Review: Omar El Akkad, American War (2017)
The year is 2084. America is in the throes of a second Civil War. California is burnt to dust because of global warming. Though nominally called the Mexican Protectorate, the Southwest resembles something akin to a lawless frontier. In the East, the seat of government is now Columbus, Ohio, moved from Washington, D.C. as a result of rising sea levels which have eaten away much of the Atlantic coast and completely submerged Florida and the entire city of New Orleans. A high wall encloses South Carolina to quarantine its war-ravaged population from spreading a deadly disease to the rest of the country. The Free Southern State (FSS), which consists of Georgia, Alabama, and Mississippi, has seceded from the Union over the North’s aggressive restrictions on fossil fuel usage. It now finds itself locked in a long and bloody guerilla war against the North. Meanwhile, Northern unmanned drones — Birds, as they’re known — roam the Southern skies and reign hellfire down on enemy and civilian alike.
This is the state of the world in Omar El Akkad’s cli-fi thriller, American War. In the wake of the Trump led attack on the Capitol a few weeks ago and the ongoing global pandemic, there could not have been a better (worse?) time to read this book. When the U.S. seems to be on the brink of Civil War and a deadly virus stalks the country, El Akkad’s world, set 50–70 years in the future, seems both ripped from the headlines and depressingly plausible.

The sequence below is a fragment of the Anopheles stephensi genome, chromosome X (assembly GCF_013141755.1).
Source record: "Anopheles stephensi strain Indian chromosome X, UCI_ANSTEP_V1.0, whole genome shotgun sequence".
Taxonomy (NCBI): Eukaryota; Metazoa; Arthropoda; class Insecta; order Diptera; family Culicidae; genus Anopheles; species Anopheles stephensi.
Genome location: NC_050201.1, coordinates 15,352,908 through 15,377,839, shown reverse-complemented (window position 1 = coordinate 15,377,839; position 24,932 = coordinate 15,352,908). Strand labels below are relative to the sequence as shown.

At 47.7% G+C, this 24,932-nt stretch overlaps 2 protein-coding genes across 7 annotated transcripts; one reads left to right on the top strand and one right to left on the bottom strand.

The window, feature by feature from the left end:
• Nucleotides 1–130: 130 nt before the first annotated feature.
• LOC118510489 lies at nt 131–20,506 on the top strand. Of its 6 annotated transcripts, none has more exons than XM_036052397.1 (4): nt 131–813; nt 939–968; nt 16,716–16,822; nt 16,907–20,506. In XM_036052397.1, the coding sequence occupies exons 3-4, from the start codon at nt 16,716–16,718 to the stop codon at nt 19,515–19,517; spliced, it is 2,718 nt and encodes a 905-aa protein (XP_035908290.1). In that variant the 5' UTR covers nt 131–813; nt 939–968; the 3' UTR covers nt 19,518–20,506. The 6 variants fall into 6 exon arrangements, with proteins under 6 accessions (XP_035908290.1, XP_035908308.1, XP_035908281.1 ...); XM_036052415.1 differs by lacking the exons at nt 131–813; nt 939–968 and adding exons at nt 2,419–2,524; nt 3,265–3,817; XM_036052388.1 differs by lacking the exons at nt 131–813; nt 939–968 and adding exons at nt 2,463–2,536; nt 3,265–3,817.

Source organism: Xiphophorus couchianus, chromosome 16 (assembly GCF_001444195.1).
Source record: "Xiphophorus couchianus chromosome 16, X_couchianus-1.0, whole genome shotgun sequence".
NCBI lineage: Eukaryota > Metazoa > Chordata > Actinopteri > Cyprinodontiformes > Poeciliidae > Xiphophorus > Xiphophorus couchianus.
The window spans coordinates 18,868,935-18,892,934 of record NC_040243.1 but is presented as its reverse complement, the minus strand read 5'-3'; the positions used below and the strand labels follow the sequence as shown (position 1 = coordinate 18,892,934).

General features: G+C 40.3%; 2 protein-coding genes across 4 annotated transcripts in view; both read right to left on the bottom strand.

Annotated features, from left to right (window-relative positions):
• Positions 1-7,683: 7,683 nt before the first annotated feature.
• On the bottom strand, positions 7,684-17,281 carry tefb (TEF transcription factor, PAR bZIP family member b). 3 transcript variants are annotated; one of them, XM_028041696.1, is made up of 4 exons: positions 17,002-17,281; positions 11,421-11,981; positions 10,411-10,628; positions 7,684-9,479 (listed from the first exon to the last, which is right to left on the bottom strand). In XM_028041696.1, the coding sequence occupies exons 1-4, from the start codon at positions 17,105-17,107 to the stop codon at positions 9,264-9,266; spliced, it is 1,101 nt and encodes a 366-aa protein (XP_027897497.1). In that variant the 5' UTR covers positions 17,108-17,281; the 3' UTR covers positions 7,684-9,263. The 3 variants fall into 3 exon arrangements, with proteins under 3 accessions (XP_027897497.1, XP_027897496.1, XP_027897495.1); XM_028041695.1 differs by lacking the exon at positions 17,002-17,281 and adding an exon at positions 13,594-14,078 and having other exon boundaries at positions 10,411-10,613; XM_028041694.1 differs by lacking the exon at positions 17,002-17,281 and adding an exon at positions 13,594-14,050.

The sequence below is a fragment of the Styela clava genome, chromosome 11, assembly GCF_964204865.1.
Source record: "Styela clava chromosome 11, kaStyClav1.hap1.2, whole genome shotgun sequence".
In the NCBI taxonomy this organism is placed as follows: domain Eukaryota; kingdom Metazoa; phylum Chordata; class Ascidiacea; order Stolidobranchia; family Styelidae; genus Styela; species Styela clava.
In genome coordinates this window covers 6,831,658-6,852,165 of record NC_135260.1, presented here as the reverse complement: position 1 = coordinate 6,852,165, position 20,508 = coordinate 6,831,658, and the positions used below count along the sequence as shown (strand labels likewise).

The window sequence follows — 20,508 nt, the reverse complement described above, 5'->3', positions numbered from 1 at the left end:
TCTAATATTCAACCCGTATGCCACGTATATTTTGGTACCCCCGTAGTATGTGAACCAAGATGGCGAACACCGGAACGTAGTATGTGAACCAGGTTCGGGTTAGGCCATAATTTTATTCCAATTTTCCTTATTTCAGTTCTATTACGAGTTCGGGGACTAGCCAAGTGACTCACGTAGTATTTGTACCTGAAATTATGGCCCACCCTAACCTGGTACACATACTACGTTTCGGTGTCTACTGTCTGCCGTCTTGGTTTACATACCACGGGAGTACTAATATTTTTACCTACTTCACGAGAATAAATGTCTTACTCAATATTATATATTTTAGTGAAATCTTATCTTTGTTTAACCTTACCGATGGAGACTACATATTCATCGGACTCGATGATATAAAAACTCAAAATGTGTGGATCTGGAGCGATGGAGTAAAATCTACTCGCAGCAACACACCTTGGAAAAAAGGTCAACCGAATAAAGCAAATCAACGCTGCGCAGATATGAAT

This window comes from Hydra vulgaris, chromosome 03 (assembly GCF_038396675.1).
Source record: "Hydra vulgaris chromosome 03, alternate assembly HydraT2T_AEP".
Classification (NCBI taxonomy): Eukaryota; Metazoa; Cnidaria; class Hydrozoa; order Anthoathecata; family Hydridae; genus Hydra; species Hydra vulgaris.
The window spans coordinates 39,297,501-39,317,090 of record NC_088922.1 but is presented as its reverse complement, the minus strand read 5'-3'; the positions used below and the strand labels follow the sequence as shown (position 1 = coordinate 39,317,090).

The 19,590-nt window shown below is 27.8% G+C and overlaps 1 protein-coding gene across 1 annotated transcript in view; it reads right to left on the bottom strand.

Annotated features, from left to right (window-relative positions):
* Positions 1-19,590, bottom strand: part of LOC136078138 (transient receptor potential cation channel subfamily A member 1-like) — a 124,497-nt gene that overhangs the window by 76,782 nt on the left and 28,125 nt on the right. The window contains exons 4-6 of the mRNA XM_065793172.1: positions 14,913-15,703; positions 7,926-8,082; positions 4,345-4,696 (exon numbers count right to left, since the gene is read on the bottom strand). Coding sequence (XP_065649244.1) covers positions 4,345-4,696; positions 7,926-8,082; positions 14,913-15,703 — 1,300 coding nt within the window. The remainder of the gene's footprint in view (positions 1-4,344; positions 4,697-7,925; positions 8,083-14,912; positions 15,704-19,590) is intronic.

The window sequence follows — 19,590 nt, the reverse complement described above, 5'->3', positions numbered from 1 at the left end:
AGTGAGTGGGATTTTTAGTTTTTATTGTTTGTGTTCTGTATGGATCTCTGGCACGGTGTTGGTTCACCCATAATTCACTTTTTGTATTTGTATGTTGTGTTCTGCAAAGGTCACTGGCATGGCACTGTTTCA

Dark and depressing. Sounds like a good description of our current times I’d say. This tone, though, is one of the main reasons why I enjoyed the book so much. El Akkad’s close attention to detail when building this bleak world and developing his troubled characters really pays off in the end. What emerges is a striking tale that’s equal parts Jason Bourne action adventure and House of Cards political drama. American War is a deep meditation on warfare, revenge, death, and trauma. A book for our times, indeed.
The plot centers on the life of Sarat Chestnut, a naturally curious and observant child from rural Louisiana who eventually becomes a fierce and loyal special agent for the FSS. After the first few pages, you realize that the story is being told from the point of view of an historian looking back on the events of the Second Civil War. This becomes important in the last quarter of the book. (No spoilers here!)
The pace of the plot unfolds in fits and starts. We follow Sarat and her family members from their small shack outside New Orleans, to their time in Camp Patience (an FSS refuge camp located near the Mississippi-Tennessee border), to rural Georgia, Atlanta, and present day Florida. But the time spent and the character development that happens in each of these places is uneven. There are times when it seemed El Akkad wants to describe his fictional world more than move the plot. And other times when it’s vice versa. This is a hard balance to strike in the cli-fi genre. The best books find a balance between the two, or at least find ways to fold world building into character development. Added to this, too, was the fact that the early parts of the book don’t wholly center on Sarat as the protagonist, which makes for a strange disconnect with the expectations set by the book’s dust jacket summary.
If the plot felt disjointed, the structure itself was clever and well executed. After each chapter, El Akkad includes a variety of different primary sources from the second Civil War to help further explain the larger context and history of this future America. These were very fun to read and were oftentimes artfully written. And I’m not just saying that because I’m a trained historian with a PhD in history. The sources range from first-hand accounts by soldiers who fought in the war to official government reports about specific events or people. This is one of the most creative ways I’ve seen an author world build, and it turned out to be extremely effective.